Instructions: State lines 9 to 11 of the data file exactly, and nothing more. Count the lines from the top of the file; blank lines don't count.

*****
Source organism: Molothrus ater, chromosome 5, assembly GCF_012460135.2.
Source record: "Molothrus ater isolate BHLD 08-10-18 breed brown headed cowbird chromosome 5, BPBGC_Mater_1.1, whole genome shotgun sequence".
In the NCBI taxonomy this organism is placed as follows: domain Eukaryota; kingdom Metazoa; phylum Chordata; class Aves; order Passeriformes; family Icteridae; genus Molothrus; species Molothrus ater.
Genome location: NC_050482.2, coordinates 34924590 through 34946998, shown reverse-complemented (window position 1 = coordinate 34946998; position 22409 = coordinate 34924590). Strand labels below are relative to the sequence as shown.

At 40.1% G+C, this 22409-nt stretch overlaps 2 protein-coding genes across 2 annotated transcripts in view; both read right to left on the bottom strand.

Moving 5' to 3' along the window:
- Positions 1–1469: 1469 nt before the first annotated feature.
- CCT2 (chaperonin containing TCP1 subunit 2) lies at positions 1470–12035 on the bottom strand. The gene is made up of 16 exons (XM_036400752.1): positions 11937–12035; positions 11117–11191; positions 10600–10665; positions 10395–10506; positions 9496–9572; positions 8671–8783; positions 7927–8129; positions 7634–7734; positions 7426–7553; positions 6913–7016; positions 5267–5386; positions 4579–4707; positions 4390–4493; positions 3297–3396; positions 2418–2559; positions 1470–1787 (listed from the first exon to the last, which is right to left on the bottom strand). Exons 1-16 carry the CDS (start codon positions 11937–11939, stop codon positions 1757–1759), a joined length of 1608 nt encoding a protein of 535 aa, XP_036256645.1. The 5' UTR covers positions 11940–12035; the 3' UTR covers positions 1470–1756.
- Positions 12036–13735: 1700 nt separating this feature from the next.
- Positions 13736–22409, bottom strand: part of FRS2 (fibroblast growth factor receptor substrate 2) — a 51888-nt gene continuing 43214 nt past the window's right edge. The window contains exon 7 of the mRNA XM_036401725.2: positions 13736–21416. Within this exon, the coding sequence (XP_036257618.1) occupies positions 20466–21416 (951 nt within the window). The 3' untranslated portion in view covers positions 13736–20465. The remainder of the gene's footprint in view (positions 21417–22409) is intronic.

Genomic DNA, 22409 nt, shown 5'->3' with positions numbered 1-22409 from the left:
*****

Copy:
- Positions 12036–13735: 1700 nt separating this feature from the next.
- Positions 13736–22409, bottom strand: part of FRS2 (fibroblast growth factor receptor substrate 2) — a 51888-nt gene continuing 43214 nt past the window's right edge. The window contains exon 7 of the mRNA XM_036401725.2: positions 13736–21416. Within this exon, the coding sequence (XP_036257618.1) occupies positions 20466–21416 (951 nt within the window). The 3' untranslated portion in view covers positions 13736–20465. The remainder of the gene's footprint in view (positions 21417–22409) is intronic.

Genomic DNA, 22409 nt, shown 5'->3' with positions numbered 1-22409 from the left: